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Monday, February 25, 2019

Council approves water quality purchases

During their regular meeting on Monday, Feb. 25, City Council approved three purchases critical for the city's water quality and for reliable water treatment in the future.

The first approval was a contract to provide engineering services that will help staff determine which water treatment processes will most effectively deliver safe and reliable drinking water in a replacement water treatment facility that will be online in 2025. While the city’s current water treatment plant is able to continue providing high-quality drinking water for 15 to 20 more years, staff is planning for the time when that facility comes to the end of its useful lifecycle. Titled WATER2025, this project is a new drinking water treatment facility to meet the needs of our current and future generations who rely on this essential public service. Approximately $650,000 will be spent on this phase of the project to determine which water treatment processes will most effectively provide safe and reliable drinking water under typical, challenging and catastrophic conditions, such as fires in the city’s watershed. Pilot testing will confirm performance of the selected processes. 

The second approval was for the replacement of water quality instruments. To provide residents with safe drinking water and to keep our lakes, rivers and streams healthy, water quality must be continuously monitored and analyzed using high-tech instrumentation. Through every phase, first as snow melt flowing into mountain streams and lakes, then as treated tap water flowing in pipes to your home faucet, and finally as treated and cleaned sewage flowing back into our river systems, water quality is monitored and tested literally hundreds of times. These hard working, precision systems wear out with use and must be replaced on a regular basis to guard and protect our water wherever it flows. Up to $200,000 will be spent in 2019 to purchase new instruments and to keep them operating properly.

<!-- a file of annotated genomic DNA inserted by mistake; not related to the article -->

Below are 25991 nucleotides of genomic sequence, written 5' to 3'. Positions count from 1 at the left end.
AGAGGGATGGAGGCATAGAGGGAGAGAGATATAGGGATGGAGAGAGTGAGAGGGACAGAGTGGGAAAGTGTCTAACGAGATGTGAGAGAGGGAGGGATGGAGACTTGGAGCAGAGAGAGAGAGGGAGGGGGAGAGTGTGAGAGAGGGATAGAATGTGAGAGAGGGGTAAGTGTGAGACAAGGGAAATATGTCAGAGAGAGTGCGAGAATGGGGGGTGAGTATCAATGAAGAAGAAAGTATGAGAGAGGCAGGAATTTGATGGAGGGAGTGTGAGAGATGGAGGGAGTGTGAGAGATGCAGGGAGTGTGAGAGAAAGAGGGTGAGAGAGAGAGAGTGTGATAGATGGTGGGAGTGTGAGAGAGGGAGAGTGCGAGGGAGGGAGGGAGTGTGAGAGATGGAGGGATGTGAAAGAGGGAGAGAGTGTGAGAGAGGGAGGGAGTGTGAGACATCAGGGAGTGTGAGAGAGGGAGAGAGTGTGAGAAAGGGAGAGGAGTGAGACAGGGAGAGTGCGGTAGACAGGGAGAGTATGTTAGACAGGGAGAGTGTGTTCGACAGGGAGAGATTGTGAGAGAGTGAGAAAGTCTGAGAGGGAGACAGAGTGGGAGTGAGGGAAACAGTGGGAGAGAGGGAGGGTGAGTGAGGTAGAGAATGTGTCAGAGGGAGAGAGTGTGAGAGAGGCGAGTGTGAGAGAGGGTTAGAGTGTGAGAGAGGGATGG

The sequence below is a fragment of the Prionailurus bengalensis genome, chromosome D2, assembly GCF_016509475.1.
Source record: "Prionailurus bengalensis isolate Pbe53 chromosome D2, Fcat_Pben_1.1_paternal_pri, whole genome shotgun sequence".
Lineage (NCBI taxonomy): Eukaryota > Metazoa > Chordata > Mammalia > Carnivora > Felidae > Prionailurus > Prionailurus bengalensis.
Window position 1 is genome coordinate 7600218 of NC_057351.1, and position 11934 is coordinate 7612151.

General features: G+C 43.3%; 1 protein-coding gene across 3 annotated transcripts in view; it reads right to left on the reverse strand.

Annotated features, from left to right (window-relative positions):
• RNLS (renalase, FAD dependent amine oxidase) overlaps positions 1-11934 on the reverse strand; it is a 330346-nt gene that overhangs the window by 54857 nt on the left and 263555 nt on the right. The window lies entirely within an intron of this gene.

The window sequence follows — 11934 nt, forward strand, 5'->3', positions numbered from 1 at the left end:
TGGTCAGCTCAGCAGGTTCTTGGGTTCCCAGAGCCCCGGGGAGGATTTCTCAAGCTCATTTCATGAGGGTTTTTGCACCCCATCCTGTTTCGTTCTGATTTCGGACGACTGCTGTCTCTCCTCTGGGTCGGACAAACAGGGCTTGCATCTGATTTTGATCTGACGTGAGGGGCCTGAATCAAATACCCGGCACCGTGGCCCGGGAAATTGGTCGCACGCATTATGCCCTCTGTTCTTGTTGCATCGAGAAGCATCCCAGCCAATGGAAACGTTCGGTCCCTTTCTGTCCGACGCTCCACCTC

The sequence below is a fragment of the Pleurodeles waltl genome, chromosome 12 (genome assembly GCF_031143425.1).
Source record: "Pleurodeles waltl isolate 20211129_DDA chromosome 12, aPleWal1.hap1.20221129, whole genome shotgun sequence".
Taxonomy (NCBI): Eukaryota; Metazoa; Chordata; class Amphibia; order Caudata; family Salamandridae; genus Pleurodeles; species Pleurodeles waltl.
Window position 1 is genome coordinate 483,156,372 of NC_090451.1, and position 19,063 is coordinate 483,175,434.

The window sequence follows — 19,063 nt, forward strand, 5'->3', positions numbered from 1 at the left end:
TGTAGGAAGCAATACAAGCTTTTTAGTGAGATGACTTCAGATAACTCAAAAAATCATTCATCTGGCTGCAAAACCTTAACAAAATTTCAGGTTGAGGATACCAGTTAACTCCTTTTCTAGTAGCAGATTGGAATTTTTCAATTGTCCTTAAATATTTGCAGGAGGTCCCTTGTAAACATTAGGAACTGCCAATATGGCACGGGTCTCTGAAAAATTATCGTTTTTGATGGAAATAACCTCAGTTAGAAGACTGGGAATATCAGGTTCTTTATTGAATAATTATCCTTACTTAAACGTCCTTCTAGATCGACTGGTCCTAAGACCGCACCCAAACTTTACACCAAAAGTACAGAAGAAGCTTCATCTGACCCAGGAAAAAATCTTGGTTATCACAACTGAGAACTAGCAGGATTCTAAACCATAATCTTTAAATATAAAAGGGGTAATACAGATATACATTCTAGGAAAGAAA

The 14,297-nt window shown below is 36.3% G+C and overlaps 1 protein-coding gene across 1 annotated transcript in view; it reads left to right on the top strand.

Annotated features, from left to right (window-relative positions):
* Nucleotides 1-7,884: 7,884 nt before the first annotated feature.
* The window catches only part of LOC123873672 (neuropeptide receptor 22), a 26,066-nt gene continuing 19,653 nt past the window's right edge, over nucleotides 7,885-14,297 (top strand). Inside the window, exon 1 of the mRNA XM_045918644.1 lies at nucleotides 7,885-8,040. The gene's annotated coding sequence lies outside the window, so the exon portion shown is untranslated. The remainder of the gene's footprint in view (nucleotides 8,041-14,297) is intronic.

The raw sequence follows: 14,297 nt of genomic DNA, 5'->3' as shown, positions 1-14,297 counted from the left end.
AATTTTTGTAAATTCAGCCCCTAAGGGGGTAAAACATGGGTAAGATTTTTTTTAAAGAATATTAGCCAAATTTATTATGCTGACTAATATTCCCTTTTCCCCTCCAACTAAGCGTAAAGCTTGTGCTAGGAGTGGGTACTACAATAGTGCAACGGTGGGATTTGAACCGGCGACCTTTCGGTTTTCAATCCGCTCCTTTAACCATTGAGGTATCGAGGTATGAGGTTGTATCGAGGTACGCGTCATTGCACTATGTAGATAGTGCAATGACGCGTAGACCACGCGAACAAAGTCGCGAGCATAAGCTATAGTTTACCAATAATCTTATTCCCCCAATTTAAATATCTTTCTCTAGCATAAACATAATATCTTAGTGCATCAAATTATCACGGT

The third approval was for the purchase of water treatment chemicals. Westminster’s drinking water is created through an extensive treatment process that turns raw Standley Lake water into clean and readily available drinking water. The treatment process requires specific chemicals, precisely applied, to purify the water and keep it safe all the way from the treatment plant to a customer’s tap. Nearly $1.5 million will be spent in 2019 to purchase these chemicals and have them delivered to each of our two drinking water treatment plants.

View the agenda items for complete details

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